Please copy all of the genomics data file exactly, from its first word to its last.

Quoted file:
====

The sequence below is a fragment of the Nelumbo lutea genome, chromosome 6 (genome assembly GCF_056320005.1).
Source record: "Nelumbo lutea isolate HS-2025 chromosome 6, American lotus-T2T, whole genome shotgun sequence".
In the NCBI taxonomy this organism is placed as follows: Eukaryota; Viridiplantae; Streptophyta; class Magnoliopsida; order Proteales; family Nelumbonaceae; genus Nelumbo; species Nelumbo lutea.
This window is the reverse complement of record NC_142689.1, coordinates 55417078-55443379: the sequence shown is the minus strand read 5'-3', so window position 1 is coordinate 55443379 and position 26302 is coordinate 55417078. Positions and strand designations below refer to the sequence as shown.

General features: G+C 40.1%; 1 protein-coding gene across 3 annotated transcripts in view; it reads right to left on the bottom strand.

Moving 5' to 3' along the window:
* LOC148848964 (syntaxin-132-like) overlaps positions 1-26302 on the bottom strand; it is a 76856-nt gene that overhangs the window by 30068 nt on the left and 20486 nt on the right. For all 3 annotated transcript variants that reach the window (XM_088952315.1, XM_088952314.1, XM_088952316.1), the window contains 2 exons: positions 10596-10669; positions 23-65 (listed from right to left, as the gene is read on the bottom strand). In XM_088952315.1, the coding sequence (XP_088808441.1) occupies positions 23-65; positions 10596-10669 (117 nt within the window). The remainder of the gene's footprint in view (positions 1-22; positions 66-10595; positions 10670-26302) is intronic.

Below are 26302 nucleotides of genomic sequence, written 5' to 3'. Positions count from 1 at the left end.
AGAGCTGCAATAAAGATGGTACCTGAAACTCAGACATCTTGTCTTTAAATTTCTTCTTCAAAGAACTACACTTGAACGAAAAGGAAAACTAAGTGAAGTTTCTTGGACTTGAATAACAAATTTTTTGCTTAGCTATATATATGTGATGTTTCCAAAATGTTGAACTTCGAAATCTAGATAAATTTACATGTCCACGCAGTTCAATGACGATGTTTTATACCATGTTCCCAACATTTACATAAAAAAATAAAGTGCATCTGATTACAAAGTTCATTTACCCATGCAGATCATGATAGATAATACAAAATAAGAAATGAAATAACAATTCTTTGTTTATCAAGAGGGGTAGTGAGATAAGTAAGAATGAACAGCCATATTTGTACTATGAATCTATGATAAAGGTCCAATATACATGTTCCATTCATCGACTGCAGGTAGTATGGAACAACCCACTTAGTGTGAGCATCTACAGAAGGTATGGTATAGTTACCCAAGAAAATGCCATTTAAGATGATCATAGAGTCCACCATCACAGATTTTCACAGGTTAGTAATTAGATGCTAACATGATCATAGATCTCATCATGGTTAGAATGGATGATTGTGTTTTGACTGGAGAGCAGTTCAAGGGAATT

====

The sequence below is a fragment of the Nelumbo lutea genome, chromosome 6 (genome assembly GCF_056320005.1).
Source record: "Nelumbo lutea isolate HS-2025 chromosome 6, American lotus-T2T, whole genome shotgun sequence".
In the NCBI taxonomy this organism is placed as follows: Eukaryota; Viridiplantae; Streptophyta; class Magnoliopsida; order Proteales; family Nelumbonaceae; genus Nelumbo; species Nelumbo lutea.
This window is the reverse complement of record NC_142689.1, coordinates 55417078-55443379: the sequence shown is the minus strand read 5'-3', so window position 1 is coordinate 55443379 and position 26302 is coordinate 55417078. Positions and strand designations below refer to the sequence as shown.

General features: G+C 40.1%; 1 protein-coding gene across 3 annotated transcripts in view; it reads right to left on the bottom strand.

Moving 5' to 3' along the window:
* LOC148848964 (syntaxin-132-like) overlaps positions 1-26302 on the bottom strand; it is a 76856-nt gene that overhangs the window by 30068 nt on the left and 20486 nt on the right. For all 3 annotated transcript variants that reach the window (XM_088952315.1, XM_088952314.1, XM_088952316.1), the window contains 2 exons: positions 10596-10669; positions 23-65 (listed from right to left, as the gene is read on the bottom strand). In XM_088952315.1, the coding sequence (XP_088808441.1) occupies positions 23-65; positions 10596-10669 (117 nt within the window). The remainder of the gene's footprint in view (positions 1-22; positions 66-10595; positions 10670-26302) is intronic.

Below are 26302 nucleotides of genomic sequence, written 5' to 3'. Positions count from 1 at the left end.
AGAGCTGCAATAAAGATGGTACCTGAAACTCAGACATCTTGTCTTTAAATTTCTTCTTCAAAGAACTACACTTGAACGAAAAGGAAAACTAAGTGAAGTTTCTTGGACTTGAATAACAAATTTTTTGCTTAGCTATATATATGTGATGTTTCCAAAATGTTGAACTTCGAAATCTAGATAAATTTACATGTCCACGCAGTTCAATGACGATGTTTTATACCATGTTCCCAACATTTACATAAAAAAATAAAGTGCATCTGATTACAAAGTTCATTTACCCATGCAGATCATGATAGATAATACAAAATAAGAAATGAAATAACAATTCTTTGTTTATCAAGAGGGGTAGTGAGATAAGTAAGAATGAACAGCCATATTTGTACTATGAATCTATGATAAAGGTCCAATATACATGTTCCATTCATCGACTGCAGGTAGTATGGAACAACCCACTTAGTGTGAGCATCTACAGAAGGTATGGTATAGTTACCCAAGAAAATGCCATTTAAGATGATCATAGAGTCCACCATCACAGATTTTCACAGGTTAGTAATTAGATGCTAACATGATCATAGATCTCATCATGGTTAGAATGGATGATTGTGTTTTGACTGGAGAGCAGTTCAAGGGAATT